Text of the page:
It looks like Chrysler’s efforts to cook its books, by stuffing the channel, is taking on new urgency. In an AP report, Chrysler VP, Jim Press, is quoted, threatening dealers to buy more unneeded cars: "You have two choices," Press told the group, according to the trade publication Automotive News. "You can either help us or burn us all down." The full article can be read here.
Of course, moving automobiles, for which there is little demand, from Chrysler’s balance sheet, to the dealer balance sheets, does little to inspire confidence that a viable business plan will be forthcoming. And since the dealers are likely financing these cars with TARP money, via Chrysler Financial or participating banks, it is all the more discouraging.
One wonders, though, whether U.S. Treasury officials will fuss over such details. Soon it will be reviewing Chrysler’s business plan to determine whether it is viable, and thus qualifies for additional TARP support. So far, I am not convinced that Chrysler can be a viable automaker. And it’s not just the dubious dealer sales which are giving me doubts. The sudden deal with Fiat (FIATY.PK), where it has traded Chrysler shares for small-engine technology plans, should also be viewed skeptically. Given the long lead-time to transform itself into America’s small car maker, and the lack of risk (to Chrysler or Fiat), it looks more like a tale crafted to unlock more TARP funds: Once upon a time, a stodgy and failing American automaker exchanged paper shares for paper technology plans, and abracadabra...America’s small car maker appeared!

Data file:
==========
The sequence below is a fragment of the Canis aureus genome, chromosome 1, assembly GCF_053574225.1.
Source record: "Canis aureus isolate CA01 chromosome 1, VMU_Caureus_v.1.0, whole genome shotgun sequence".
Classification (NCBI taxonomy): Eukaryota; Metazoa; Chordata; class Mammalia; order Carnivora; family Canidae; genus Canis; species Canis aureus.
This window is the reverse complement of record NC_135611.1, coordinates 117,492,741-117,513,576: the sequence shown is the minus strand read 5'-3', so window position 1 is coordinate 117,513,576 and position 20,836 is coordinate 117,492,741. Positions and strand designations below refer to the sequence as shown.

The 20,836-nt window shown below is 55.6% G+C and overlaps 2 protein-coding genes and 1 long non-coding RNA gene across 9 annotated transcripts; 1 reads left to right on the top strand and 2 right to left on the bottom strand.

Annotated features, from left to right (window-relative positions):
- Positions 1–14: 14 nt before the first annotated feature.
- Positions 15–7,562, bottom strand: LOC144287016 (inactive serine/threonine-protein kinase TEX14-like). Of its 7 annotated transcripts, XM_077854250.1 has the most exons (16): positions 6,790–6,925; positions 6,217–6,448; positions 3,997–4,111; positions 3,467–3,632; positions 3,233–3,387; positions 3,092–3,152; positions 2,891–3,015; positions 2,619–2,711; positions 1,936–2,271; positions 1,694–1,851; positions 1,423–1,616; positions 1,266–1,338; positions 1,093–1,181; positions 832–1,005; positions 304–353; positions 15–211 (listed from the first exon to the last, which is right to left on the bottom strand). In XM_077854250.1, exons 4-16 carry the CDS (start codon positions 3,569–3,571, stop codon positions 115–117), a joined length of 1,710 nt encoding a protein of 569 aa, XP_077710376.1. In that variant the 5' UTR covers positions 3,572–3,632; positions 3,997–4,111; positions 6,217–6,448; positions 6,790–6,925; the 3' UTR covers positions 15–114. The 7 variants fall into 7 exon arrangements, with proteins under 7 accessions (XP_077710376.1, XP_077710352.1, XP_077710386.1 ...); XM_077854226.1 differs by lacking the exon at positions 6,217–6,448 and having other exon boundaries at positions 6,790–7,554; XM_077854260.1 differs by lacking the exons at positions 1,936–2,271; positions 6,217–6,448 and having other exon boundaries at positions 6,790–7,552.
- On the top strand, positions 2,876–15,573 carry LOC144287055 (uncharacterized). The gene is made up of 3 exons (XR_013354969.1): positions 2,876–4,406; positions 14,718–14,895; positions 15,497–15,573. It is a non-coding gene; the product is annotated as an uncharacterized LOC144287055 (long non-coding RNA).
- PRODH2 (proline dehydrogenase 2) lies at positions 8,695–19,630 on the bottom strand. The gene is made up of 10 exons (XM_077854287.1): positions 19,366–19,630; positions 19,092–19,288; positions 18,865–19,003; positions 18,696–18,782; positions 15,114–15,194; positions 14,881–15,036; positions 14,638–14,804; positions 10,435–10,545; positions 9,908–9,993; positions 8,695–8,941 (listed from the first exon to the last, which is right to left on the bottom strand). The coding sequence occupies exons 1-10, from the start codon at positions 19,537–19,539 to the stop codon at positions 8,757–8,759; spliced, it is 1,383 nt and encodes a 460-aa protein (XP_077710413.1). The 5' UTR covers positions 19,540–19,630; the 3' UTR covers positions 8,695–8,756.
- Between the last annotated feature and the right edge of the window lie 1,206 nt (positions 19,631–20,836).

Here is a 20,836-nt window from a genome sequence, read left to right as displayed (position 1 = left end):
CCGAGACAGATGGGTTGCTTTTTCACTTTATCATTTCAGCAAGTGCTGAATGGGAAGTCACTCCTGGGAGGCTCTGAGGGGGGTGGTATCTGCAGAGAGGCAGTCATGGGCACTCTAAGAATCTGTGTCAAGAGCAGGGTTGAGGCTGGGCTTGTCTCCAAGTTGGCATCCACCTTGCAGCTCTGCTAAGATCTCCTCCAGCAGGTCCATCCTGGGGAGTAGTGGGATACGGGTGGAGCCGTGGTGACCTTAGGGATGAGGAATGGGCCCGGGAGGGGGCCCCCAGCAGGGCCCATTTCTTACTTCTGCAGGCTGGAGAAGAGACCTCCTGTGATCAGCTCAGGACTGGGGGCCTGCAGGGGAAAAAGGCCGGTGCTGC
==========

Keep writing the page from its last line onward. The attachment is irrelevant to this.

Such a tale would be more convincing, if somebody other than the U.S. Treasury were seeking to fund it! If Cerberus isn’t willing to make further investment in Chrysler, and it can’t even convince Fiat to include a bit of cash for the ownership position…what kind of signal is that sending?
A stop sign.